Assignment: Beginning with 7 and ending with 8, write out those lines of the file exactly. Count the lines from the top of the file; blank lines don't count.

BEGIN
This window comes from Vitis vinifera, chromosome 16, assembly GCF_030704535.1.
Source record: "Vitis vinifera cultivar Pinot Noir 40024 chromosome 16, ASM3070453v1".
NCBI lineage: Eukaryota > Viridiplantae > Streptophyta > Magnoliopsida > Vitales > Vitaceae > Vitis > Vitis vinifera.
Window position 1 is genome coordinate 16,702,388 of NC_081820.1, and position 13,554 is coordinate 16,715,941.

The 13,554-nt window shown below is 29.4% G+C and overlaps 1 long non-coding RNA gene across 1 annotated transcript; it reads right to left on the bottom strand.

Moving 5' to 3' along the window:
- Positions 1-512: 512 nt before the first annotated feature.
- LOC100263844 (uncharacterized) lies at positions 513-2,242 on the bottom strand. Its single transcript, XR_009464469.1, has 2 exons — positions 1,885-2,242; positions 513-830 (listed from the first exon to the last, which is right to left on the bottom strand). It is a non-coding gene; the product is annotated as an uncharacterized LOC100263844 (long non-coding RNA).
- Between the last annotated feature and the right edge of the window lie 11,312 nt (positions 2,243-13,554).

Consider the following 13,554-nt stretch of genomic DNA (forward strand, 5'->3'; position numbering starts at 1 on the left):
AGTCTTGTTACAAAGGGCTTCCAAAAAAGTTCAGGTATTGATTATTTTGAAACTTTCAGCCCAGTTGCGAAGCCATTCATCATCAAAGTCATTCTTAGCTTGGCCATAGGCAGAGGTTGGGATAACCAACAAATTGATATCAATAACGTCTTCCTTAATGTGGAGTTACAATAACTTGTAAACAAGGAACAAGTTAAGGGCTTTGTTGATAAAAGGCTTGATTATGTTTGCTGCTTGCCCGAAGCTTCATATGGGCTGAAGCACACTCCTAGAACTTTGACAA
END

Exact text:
- Positions 1-512: 512 nt before the first annotated feature.
- LOC100263844 (uncharacterized) lies at positions 513-2,242 on the bottom strand. Its single transcript, XR_009464469.1, has 2 exons — positions 1,885-2,242; positions 513-830 (listed from the first exon to the last, which is right to left on the bottom strand). It is a non-coding gene; the product is annotated as an uncharacterized LOC100263844 (long non-coding RNA).